Food Truck Phenomenon: Kogi BBQ


What does a whip-smart, street-wise, Culinary Institute of America Korean-American valedictorian do for an encore? Why, start the most talked-about food truck in America, of course. Roy Choi, head chef of the Kogi BBQ food truck empire, has earned some high-cred awards, including from Bon Appetit and Food & Wine magazines. Choi considers himself an LA son, which happens to be the name of his recently released autobiography (and which I am currently reading), even though he was born in Korea. He grew up in the Southland. The story of his life is fascinating stuff, having spent much of his childhood as a latchkey kid, and consequently lived a relatively independent life on the streets of LA and Orange County.

His love of food can be traced to his parents’ restaurant business and, in particular, his mother’s culinary skills. Because Choi grew up in Southern California, he became exposed to all sorts of ethnic food. Far from ignoring the food he grew up with, he revels in it as any chapter of his book will clearly show. Even as he went on to get professional training at the CIA and practiced his trade at big-time restaurants across the country, he ultimately decided to return to his hometown. With some business partners, Choi went on in 2009 to establish his now-famous taco trucks, featuring fusion cuisine, Mexican in concept but with definite Korean flourishes that mark the offerings as unique contributions to the LA eating scene.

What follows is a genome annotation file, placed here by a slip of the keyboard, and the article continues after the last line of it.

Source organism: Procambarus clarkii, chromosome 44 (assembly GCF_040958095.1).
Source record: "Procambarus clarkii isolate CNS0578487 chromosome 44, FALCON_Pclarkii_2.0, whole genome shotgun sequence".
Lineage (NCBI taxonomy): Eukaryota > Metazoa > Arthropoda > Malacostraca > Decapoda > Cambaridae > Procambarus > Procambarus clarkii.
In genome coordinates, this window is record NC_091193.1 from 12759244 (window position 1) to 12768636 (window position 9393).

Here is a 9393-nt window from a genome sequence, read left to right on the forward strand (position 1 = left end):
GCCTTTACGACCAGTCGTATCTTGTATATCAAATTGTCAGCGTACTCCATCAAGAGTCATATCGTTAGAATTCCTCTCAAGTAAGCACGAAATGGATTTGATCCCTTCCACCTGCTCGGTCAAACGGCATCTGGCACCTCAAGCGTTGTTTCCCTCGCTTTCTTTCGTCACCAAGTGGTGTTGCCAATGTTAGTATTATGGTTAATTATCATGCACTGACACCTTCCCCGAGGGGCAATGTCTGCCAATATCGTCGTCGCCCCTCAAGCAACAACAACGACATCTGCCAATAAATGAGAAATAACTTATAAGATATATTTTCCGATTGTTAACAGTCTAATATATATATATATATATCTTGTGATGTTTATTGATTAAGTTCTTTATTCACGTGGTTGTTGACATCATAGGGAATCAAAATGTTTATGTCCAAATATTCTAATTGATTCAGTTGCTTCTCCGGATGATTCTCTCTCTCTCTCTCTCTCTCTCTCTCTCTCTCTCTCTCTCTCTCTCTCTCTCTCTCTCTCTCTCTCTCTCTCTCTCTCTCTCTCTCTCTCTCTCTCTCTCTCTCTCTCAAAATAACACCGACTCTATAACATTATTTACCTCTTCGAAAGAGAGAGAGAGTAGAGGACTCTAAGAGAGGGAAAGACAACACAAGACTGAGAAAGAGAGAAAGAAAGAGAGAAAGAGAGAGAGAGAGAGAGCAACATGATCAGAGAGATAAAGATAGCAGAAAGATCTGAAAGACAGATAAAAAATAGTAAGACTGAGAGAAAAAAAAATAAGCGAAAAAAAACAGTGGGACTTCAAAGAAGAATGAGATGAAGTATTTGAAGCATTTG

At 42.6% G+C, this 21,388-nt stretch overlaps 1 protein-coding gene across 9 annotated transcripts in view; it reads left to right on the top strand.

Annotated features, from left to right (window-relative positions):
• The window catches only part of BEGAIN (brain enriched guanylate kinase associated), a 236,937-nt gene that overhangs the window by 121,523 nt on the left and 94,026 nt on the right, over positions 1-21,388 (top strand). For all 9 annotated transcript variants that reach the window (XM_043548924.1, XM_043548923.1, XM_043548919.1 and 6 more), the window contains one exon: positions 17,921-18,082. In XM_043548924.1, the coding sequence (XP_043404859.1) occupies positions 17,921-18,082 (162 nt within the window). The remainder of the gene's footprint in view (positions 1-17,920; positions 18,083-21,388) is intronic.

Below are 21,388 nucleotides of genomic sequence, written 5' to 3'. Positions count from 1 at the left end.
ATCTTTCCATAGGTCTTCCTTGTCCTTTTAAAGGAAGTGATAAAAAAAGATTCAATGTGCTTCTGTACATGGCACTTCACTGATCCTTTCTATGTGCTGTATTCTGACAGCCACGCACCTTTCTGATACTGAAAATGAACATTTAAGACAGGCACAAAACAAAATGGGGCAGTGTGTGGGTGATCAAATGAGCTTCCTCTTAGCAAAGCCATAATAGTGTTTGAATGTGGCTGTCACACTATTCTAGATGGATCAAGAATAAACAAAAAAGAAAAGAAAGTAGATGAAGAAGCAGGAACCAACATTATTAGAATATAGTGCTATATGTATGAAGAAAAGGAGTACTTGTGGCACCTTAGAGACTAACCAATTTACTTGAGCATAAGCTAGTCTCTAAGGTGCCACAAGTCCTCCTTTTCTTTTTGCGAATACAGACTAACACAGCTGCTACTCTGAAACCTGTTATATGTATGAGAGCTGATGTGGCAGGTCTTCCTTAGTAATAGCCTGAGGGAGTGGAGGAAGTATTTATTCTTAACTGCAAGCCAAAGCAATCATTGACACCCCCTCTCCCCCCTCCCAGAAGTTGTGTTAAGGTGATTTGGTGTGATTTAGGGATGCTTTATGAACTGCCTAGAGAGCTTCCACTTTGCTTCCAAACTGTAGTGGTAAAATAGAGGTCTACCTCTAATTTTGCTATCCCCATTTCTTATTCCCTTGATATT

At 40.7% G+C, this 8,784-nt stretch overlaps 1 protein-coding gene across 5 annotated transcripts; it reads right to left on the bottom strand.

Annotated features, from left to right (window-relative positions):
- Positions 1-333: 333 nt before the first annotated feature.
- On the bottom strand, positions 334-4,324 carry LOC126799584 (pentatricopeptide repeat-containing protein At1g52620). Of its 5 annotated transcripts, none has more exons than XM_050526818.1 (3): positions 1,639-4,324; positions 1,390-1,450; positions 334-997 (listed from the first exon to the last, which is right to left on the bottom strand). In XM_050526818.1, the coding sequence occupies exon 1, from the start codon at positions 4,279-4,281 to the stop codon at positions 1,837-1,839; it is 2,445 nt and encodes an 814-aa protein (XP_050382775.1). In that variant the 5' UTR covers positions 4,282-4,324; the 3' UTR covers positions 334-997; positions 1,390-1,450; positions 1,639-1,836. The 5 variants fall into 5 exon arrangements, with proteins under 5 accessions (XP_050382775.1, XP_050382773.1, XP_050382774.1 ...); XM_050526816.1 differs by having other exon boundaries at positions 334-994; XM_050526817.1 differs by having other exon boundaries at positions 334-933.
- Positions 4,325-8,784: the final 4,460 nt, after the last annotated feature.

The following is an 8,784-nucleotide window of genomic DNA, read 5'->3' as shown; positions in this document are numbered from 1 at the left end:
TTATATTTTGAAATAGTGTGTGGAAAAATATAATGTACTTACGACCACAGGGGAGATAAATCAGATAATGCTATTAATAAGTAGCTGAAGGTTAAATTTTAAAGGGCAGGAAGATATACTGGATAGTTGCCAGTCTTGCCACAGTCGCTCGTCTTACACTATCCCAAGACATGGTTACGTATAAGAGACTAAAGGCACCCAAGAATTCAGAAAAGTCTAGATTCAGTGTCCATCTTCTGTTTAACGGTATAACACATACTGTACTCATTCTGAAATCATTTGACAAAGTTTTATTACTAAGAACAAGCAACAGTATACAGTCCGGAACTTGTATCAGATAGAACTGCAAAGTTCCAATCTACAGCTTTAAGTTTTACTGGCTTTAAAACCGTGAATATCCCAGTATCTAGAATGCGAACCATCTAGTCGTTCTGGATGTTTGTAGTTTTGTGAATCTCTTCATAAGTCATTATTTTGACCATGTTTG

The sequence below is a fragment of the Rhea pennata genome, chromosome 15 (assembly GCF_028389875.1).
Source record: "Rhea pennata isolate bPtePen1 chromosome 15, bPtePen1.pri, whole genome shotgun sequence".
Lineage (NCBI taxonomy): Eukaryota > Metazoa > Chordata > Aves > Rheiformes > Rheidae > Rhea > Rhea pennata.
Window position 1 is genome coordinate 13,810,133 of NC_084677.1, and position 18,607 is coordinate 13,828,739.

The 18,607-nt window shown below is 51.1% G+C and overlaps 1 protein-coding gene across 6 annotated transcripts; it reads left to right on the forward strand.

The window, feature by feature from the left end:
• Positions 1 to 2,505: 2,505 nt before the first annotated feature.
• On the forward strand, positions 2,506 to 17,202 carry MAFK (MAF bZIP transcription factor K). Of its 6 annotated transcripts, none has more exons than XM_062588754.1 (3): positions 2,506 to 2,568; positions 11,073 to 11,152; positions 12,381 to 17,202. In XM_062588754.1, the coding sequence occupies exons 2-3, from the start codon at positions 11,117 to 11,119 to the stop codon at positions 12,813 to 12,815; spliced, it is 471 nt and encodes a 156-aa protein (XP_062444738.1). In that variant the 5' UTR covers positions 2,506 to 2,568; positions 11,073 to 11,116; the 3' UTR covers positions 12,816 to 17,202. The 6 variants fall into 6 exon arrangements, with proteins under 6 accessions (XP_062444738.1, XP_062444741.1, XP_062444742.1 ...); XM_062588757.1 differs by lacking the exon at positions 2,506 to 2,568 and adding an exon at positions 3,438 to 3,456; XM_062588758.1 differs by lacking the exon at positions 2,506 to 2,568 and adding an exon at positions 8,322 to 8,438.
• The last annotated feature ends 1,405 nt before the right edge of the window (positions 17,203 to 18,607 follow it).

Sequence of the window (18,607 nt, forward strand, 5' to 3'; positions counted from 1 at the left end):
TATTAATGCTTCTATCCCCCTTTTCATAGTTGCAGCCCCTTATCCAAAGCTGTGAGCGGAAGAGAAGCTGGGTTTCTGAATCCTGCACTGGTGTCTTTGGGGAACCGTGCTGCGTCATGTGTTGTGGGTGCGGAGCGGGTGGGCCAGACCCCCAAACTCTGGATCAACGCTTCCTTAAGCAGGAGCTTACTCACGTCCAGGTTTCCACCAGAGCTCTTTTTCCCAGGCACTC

Five trucks serve the entire Southland. Kogi BBQ’s website informs where each one will be on a particular day. It just so happened that one would be in Alhambra, 6-9pm, in front of Goudy Honda. I felt it my duty to check things out. When others in the family learned of my plans, they put in their orders.

By the time I got to the truck at 6:30, there was already a line of customers. Still, it didn’t take long to complete my order and return to the house.

The defining food item that catapulted Kogi to fame is the Korean taco. There are four popular fillings (short rib, spicy pork, chicken and tofu). One costs $2.29. The short rib taco was everyone’s choice (usually but not always, the first option in a non-alphabetical list is a restaurant’s “best”). Tender pieces of short rib were nestled in double soft corn tortillas, mixed with a red salsa, and topped with a relish of onion, cilantro and lime, and dressed shredded napa cabbage. The dual Mexican and Korean influences were nicely balanced, a pretty good taco (☆☆☆).

Short rib tacos

Short rib tacos

Also popular are Kogi’s sliders, basically the same filling as the taco but with the addition of sesame mayo and cheese and also a bit more heat. The buns reminded everyone of Hawaiian sweet bread but somewhat denser, overall a tasty but somewhat bready item (☆☆½).

Short rib sliders

Short rib sliders

The Kogi Dog uses an all-beef Hebrew National wiener and essentially the same toppings as the slider. The quantity of slaw gives the dog a “healthier” impression, but in the end, it was not a wholly satisfactory dog, marred by saltiness (☆☆½). It’s probably because I prefer simpler dogs.